Kelly and Thatcher Vagts have been going to the Youth Garden Project’s Weed ‘n’ Feed dinners for longer than they’ve been parents.
And when they became parents? They brought their son along.
Now 4, Pierson Vagts has grown up at the garden.
“The Youth Garden Project is very much a part of his life,” Kelly Vagts said. “He loves it. He’s not too into weeding, but he loves going and playing with other children and feeding the rabbits and chickens.”
Weed ‘n’ Feed brings community members together at the garden, 530 S. 400 East, every other Wednesday evening during the growing season – March through September.
Anyone is welcome to show up at 6 p.m. to weed or do other light gardening work for about 90 minutes before enjoying a dinner provided by the Youth Garden Project. It’s always made with as much garden produce as possible.
The Vagts come as often as they can, at least once a month.
“We just really believe in the mission of the Youth Garden Project and support the education of community members, especially children, in growing your own food and supporting local growers,” Kelly Vagts said. “We love it. It’s really important for us to continue to support that organization. It’s an incredible model.”
A nonprofit, the Youth Garden Project began in 1996 as a place for youth with court-ordered community service to fulfill their hours. Now located on one and a half acres next to – and leased from – Grand County High School, the Youth Garden Project offers after-school programs, field trips, summer camp and volunteer and internship programs, among other activities.
Weed ‘n’ Feed is one of them.
It’s a long-standing tradition at the garden, said Delite Primus, the Youth Garden Project’s executive director.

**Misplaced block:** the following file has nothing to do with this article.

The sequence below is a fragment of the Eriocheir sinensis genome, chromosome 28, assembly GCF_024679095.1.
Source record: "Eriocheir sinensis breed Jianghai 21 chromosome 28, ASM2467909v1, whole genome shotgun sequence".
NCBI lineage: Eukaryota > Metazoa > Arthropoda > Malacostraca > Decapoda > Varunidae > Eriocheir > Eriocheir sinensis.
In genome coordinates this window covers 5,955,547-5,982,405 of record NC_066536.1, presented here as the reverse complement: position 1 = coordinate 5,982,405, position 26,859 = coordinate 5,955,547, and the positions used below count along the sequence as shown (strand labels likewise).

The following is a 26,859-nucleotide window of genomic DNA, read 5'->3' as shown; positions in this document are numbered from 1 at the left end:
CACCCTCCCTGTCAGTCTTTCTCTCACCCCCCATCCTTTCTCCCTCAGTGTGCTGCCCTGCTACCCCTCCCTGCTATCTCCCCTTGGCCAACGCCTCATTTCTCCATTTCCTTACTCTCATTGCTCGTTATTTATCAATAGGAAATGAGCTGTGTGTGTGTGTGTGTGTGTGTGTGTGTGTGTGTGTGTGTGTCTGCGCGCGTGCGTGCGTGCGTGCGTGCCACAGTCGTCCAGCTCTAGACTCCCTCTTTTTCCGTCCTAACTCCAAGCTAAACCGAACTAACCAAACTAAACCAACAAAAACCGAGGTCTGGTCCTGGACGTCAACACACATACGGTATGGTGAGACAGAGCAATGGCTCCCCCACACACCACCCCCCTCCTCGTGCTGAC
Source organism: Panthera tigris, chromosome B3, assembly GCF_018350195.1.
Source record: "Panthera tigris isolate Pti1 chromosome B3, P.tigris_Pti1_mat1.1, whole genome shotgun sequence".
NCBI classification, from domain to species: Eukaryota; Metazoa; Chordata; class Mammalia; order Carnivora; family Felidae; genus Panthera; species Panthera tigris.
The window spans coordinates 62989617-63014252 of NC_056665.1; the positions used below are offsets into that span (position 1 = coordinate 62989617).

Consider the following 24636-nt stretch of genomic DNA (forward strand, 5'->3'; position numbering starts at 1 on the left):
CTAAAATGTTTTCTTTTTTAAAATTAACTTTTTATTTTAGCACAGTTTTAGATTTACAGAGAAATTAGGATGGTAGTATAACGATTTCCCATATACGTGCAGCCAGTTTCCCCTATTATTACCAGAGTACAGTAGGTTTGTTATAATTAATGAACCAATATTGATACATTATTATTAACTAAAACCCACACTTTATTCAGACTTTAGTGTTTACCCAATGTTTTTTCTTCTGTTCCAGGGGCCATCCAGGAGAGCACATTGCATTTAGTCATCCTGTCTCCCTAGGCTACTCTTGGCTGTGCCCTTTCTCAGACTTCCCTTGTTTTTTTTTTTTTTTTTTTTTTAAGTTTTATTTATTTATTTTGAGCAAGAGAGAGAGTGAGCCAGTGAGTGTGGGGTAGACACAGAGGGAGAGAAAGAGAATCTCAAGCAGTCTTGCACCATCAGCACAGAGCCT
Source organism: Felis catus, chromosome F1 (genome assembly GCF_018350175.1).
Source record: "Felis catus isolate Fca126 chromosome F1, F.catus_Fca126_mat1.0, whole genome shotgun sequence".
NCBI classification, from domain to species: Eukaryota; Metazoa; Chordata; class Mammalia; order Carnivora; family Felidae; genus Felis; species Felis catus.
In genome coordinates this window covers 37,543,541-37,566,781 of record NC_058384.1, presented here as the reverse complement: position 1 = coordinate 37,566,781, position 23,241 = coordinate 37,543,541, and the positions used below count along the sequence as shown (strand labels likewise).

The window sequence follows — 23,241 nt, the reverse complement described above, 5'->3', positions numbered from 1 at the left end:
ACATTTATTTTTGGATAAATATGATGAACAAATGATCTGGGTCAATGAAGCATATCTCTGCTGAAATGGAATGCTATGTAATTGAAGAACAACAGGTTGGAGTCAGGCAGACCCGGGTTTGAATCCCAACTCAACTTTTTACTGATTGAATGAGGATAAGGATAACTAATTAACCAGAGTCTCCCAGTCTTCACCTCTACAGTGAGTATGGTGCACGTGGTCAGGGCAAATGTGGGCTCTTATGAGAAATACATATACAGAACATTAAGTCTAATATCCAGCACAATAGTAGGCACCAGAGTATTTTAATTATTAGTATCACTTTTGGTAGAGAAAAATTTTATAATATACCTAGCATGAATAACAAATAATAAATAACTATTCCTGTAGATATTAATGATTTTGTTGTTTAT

Volunteers of all ages come to help and enjoy the sense of community that is created. Participants range from long-time community members to tourists in town for a night. Youth Garden Project board members come, as do Moab City Council members.
“It’s really open to families with young kids, families with older kids, individuals of any age to come and get to know other community members while they’re weeding and help the Youth Garden Project with our garden,” Primus said.
Usually, around 25 volunteers show up. And the Youth Garden Project is thankful for their help.
“It’s a time when we can get a lot of work done,” Primus said. “The signs of the before and after are pretty remarkable. They get huge sections of the garden weeded in an hour’s time. It would take our staff all day to do what happens at the Weed ‘n’ Feed.”
The work isn’t always weeding. Sometimes, it’s mulching. In the spring, sometimes, it’s planting. Either way, it’s work that a large number of people can help get done.
Of course, the benefits stretch beyond the garden.
“One of the things we are really proud of that happens at the Weed ‘n’ Feed is that it connects people with other community members,” Primus said. “You weed next to each other for an hour and you feel like you know somebody new in the community.
“It definitely has the community-building aspect to it. That’s one of the reasons we keep doing them and we feel like it’s an important program.”
Kelly Vagts agrees.
In an age defined by cell phones and the Internet, getting to know someone in a work environment like the Youth Garden Project is amazing, she said.
“Eating with community members creates a bond and a really important relationship that is lacking in a lot of American society,” Kelly Vagts said. “We’re very busy, and so sitting down with even our family to break bread and have conversation not distracted by social media is really important and lacking. To be able to go to a community event where you’re weeding, where you’re doing something physical with your body and you’re having a conversation with somebody you don’t know and then sitting down and sharing a meal, you’re forced to make conversation and ask questions and be open to answering questions. And it just intensifies that relationship. You run into this person around town and you have this bond.”